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By (February 1, 2009) ()

Exposure seems to be a crucial factor when analyzing persuasive technologies. I consider Bill Marston’s Lie Detector a really clear example of technology that fails for its excessive exposure. The intent behind the design of the machine is to detect when an individual is lying by measuring modifications in breathing and blood pressure. In order to use the machine, though, the individual must be informed of what is it that is being measured (truth or lie of his/her answers) and there is apparently no way to get around the communication of the intent that is behind the experiment. This exposure affects tremendously the predisposition of the person, conditioning his/her mood and feelings, and making the Lie Detector a totally unreliable tool for the purpose. This example reminds me of Talbott’s perspective on persuasion and transparency.  It seems that it doesn’t even matter how good (or bad) your persuasive intention is, but if the tools implied are perceived as invasive, you will hardly obtain a persuasion effect.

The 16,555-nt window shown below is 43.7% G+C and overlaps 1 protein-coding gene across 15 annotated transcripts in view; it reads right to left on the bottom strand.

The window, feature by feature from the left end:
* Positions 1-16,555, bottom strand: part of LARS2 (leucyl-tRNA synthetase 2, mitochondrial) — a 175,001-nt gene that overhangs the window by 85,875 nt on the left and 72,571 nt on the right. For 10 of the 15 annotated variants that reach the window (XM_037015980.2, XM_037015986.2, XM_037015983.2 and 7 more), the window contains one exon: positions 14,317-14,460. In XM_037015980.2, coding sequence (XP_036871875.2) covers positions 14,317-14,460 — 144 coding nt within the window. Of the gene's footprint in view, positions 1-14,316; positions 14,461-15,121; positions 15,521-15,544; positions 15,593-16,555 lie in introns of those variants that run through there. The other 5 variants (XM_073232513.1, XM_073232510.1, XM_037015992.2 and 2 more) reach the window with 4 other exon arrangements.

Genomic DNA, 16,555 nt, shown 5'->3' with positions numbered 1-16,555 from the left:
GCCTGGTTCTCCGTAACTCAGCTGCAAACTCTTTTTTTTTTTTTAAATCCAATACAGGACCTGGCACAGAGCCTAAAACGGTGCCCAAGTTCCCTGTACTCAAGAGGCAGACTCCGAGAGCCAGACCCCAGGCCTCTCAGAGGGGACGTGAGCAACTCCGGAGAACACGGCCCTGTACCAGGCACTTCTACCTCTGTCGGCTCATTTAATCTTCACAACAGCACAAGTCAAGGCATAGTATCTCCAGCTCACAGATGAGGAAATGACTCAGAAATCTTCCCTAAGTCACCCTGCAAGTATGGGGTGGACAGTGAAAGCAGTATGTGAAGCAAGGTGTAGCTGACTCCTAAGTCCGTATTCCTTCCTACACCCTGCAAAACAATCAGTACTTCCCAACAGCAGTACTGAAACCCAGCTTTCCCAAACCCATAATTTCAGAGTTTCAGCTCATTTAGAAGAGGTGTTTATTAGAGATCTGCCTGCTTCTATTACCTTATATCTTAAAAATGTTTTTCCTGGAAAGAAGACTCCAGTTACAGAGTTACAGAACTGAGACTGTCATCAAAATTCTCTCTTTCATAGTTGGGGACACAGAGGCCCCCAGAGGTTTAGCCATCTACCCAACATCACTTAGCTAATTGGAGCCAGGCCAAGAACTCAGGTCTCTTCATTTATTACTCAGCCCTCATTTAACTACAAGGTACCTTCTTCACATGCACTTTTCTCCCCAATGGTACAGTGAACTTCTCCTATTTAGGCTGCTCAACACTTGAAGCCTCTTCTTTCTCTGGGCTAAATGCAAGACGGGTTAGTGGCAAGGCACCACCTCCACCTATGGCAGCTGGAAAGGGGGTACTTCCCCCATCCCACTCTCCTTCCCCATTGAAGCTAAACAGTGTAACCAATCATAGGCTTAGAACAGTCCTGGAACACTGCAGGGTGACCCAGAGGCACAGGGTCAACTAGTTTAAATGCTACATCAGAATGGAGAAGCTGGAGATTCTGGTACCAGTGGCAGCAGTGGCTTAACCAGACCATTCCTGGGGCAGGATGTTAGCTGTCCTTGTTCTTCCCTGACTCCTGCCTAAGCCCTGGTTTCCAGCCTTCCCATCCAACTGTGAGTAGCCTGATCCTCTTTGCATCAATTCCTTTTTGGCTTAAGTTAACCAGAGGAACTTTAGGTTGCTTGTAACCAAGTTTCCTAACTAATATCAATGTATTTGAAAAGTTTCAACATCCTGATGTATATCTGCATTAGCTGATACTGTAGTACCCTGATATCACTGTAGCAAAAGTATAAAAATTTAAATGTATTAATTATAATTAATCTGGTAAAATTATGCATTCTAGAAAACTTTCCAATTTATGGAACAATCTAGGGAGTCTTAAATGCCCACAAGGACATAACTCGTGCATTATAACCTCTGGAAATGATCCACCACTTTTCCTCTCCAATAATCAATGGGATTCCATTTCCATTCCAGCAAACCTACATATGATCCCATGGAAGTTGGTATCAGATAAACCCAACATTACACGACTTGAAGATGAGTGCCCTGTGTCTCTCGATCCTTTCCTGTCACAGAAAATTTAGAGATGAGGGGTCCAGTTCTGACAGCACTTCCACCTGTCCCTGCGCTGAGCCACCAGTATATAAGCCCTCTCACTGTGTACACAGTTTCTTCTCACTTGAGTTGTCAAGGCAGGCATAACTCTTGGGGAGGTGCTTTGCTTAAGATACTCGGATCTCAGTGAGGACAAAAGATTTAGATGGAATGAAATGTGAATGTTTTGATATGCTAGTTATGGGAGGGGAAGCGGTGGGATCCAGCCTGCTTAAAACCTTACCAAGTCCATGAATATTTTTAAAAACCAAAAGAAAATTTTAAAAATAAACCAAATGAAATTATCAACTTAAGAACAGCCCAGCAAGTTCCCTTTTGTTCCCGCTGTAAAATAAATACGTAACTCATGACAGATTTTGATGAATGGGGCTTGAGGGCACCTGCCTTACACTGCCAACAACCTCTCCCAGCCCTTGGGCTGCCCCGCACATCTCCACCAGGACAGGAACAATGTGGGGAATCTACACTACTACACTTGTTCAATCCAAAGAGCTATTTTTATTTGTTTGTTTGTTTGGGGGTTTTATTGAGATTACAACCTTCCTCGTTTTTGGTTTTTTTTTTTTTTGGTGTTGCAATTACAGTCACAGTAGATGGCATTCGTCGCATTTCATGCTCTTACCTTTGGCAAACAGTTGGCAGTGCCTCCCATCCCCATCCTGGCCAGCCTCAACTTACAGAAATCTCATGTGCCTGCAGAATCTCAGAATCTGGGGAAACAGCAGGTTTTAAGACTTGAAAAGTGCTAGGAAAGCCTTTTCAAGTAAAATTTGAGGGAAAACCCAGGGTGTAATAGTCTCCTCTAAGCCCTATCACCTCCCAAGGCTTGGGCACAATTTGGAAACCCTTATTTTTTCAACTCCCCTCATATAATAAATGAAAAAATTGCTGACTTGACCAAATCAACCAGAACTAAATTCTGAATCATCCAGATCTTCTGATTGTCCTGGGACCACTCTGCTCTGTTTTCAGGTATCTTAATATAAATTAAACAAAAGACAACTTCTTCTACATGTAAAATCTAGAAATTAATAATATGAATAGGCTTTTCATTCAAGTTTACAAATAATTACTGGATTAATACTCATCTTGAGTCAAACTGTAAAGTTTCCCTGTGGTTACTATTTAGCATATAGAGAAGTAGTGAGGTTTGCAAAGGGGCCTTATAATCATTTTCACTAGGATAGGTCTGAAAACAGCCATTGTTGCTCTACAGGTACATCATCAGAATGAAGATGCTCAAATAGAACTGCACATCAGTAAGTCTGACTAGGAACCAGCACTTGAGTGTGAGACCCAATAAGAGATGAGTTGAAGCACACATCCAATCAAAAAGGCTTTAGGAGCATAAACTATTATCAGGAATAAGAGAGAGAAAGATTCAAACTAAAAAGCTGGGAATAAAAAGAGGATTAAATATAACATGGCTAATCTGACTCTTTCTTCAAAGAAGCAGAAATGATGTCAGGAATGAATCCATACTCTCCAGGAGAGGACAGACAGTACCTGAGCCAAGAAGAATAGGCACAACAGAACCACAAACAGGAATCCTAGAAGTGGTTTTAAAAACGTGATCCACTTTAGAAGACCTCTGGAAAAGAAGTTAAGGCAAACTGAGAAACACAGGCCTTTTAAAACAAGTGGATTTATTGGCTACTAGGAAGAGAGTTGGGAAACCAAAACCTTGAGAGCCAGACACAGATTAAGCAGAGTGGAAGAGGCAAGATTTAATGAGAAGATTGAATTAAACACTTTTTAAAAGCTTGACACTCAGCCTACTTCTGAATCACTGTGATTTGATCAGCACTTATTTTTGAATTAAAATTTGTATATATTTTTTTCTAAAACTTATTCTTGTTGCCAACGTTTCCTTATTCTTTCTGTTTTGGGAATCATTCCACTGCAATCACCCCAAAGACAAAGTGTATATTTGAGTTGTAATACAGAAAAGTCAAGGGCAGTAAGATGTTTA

Dan Lockton provides a very interesting attempt to define a methodology for the desing of persuasive products (Design with Intent). All the approaches described in his research (system elements approach, poka-yoke, persuasive interface) seem to be focused on drastically reducing the exposure of the persuasive intent, and working on the user’s perception and psychology to elicit a good behavior, a good use of technology. The persuasive intentions are incorporated in the products through the disposition in the space, the physical affordances and by providing or omitting the possibility of making bad choices. There is no explicit expression of intent (as in the Lie Detector), which is exactly what makes the design (hopefully) more effective.

February 1, 2009

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